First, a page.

> > Pretty-here is mine
> >
> > http://www.fixedgeargallery.com/2005/feb/chisholm.htm

>
> Snowing in Boulder... brrrr. No flap on that front fender, Mr. C?
> (asked he who once rode a New Year's Day century on packed snow,
> warmest reported local temp., 19deg F) (42/17, w/flap or I probably
> wouldn't have made it).
>
> How did you fixe-luxe (tnx for pics, compliments) riders deal with
> chainline?


Phil track hub spaced to 130,mm, crank with the ring on the inside,
track CR bolts, Phil BB but even w/o it, perfect chainline with a
Campag BB.

>
> This is my (RIP, Johnny Cash) '59/'60/'74 Fixelac, 44/15, 1/8"; a Hans
> Schneider OS steel track frame, ebay "Cinelli" road fork that darn near
> matches for red:
>
> http://homepage.mac.com/dustoyevsky/PhotoAlbum1.html
>
> Chainline, "the natural way" (track hub, cog, crank) <g>. It was not
> always so, but I got away with it (murder, in retrospect). "Never
> again".
>
> There's a (t)rusty old Holdsworth touring frame in the pile, awaiting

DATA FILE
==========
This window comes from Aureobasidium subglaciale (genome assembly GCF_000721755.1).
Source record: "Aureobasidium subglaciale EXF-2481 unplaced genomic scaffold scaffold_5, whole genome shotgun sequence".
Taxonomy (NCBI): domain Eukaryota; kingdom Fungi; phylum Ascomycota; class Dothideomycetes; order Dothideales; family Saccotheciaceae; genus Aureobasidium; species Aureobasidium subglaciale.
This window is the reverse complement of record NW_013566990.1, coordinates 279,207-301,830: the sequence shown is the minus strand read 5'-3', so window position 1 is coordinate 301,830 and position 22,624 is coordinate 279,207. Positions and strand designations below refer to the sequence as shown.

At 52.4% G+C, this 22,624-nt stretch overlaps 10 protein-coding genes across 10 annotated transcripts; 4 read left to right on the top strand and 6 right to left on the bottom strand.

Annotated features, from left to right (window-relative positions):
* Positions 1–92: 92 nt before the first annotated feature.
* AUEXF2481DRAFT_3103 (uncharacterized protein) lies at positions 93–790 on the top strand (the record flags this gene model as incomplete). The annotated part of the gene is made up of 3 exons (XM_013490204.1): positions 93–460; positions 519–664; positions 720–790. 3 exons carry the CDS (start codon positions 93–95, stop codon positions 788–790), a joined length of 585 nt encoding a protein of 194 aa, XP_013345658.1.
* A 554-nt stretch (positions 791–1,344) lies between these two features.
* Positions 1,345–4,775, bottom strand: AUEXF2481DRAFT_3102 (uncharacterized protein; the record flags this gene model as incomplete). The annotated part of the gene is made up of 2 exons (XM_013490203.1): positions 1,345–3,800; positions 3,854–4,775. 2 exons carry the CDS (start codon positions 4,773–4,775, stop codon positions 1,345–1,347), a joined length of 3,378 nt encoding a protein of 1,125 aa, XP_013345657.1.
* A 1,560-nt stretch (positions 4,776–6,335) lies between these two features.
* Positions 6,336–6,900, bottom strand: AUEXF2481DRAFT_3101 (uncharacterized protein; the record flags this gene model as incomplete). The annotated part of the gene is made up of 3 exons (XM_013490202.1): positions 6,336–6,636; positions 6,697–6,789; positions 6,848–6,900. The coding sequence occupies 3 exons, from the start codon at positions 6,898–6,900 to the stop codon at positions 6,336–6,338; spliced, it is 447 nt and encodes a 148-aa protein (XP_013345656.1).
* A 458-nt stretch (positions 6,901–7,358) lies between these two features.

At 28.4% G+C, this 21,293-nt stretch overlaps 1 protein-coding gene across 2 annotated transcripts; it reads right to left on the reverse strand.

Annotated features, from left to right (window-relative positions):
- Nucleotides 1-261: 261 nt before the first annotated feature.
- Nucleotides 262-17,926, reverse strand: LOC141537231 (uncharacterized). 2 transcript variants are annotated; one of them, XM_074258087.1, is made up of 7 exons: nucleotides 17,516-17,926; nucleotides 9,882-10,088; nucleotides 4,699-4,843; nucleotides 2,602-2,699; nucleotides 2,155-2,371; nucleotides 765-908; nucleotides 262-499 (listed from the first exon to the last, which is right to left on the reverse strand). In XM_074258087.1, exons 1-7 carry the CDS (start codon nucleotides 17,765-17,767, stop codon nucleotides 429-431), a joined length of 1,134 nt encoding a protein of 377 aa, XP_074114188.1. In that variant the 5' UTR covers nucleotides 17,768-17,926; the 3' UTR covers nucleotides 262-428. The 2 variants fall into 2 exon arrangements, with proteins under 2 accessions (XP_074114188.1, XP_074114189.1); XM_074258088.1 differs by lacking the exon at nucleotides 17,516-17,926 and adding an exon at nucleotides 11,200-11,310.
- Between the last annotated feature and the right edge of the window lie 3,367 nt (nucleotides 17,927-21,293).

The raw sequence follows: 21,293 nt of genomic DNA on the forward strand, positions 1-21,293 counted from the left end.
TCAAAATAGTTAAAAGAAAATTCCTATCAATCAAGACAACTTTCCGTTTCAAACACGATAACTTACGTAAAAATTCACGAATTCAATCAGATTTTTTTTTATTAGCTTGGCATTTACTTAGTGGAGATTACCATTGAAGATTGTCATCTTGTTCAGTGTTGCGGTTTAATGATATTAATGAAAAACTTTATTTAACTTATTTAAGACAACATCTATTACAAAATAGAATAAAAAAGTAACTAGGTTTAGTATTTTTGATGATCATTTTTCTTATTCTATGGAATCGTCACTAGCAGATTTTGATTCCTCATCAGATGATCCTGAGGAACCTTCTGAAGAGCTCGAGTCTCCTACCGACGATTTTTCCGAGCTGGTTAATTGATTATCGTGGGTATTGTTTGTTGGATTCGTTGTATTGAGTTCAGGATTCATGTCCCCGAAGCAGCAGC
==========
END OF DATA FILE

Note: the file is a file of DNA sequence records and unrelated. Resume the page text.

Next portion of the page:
> parts (today, Mr. Postman?), incl. a better fender bracket or two, plus
> a drop bolt to add Campy NR f. brake, delete ancient Universal 61 with
> ancient straddle wire. Old build up, fooling around with handlebars:
>
> http://homepage.mac.com/dustoyevsky/PhotoAlbum5.html
>
> Re- (un-) dished old CRec road hub, with track adapter (HED?), road
> pitch cog on backwards. Gonna put a rear rack on, too. --D-y
 
Q

Qui si parla Campagnolo

Guest
[email protected] wrote:

>
> You make it sound like I don't enjoy riding my fixed gear in the hills.
> I do.
>
> The gearing is 42/22 (I occasionally get flamed on this group for
> mentioning that). I can just barely make it up the hill that I live on
> with that gearing.


Like I said, ya must have pretty fast feet with that gearing. A 42/16
and I can spin at 90 rpm on the flat...but gearing is the very
definition of 'personal'.
>
> I use it for commuting in the winter and spring (I live in San Diego
> and that is the only time we have bad weather) and usually do long
> training rides after that. My commute is 25 miles each way. It only
> takes an extra 10 minutes on the fixed gear with that low gearing.
>
> BTW, here is a picture of my fixie (taken right after I got my digital
> camera). As you can see it is nothing special:
> http://www.fixedgeargallery.com/2004/f/reynolds.htm
>
> Tom
 
Qui si parla Campagnolo wrote:
(inre chainline, his Moots)

> Phil track hub spaced to 130,mm, crank with the ring on the inside,
> track CR bolts, Phil BB but even w/o it, perfect chainline with a
> Campag BB.


Thanks for the info, appreciated. --D-y